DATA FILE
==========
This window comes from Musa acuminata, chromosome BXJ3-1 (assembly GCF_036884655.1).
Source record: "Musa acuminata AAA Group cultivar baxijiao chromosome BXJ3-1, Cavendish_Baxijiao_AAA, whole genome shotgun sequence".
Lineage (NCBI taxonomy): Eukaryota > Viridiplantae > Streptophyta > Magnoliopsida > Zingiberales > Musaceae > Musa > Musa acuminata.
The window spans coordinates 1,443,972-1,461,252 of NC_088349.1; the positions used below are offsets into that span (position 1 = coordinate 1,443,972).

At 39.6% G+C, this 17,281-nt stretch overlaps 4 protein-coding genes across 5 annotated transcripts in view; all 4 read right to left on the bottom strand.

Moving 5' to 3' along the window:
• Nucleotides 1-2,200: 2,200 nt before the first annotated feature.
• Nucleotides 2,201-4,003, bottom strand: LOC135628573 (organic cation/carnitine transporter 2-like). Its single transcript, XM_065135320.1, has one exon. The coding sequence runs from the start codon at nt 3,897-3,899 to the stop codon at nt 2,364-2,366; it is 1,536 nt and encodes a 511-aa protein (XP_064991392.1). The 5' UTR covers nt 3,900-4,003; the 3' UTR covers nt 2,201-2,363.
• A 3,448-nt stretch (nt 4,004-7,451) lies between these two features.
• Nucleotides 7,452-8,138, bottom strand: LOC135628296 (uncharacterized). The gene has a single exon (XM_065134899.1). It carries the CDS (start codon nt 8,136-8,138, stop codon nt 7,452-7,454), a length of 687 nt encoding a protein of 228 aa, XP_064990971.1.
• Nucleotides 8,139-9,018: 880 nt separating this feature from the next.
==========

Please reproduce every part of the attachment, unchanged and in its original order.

This window comes from Musa acuminata, chromosome BXJ3-1 (assembly GCF_036884655.1).
Source record: "Musa acuminata AAA Group cultivar baxijiao chromosome BXJ3-1, Cavendish_Baxijiao_AAA, whole genome shotgun sequence".
Lineage (NCBI taxonomy): Eukaryota > Viridiplantae > Streptophyta > Magnoliopsida > Zingiberales > Musaceae > Musa > Musa acuminata.
The window spans coordinates 1,443,972-1,461,252 of NC_088349.1; the positions used below are offsets into that span (position 1 = coordinate 1,443,972).

At 39.6% G+C, this 17,281-nt stretch overlaps 4 protein-coding genes across 5 annotated transcripts in view; all 4 read right to left on the bottom strand.

Moving 5' to 3' along the window:
• Nucleotides 1-2,200: 2,200 nt before the first annotated feature.
• Nucleotides 2,201-4,003, bottom strand: LOC135628573 (organic cation/carnitine transporter 2-like). Its single transcript, XM_065135320.1, has one exon. The coding sequence runs from the start codon at nt 3,897-3,899 to the stop codon at nt 2,364-2,366; it is 1,536 nt and encodes a 511-aa protein (XP_064991392.1). The 5' UTR covers nt 3,900-4,003; the 3' UTR covers nt 2,201-2,363.
• A 3,448-nt stretch (nt 4,004-7,451) lies between these two features.
• Nucleotides 7,452-8,138, bottom strand: LOC135628296 (uncharacterized). The gene has a single exon (XM_065134899.1). It carries the CDS (start codon nt 8,136-8,138, stop codon nt 7,452-7,454), a length of 687 nt encoding a protein of 228 aa, XP_064990971.1.
• Nucleotides 8,139-9,018: 880 nt separating this feature from the next.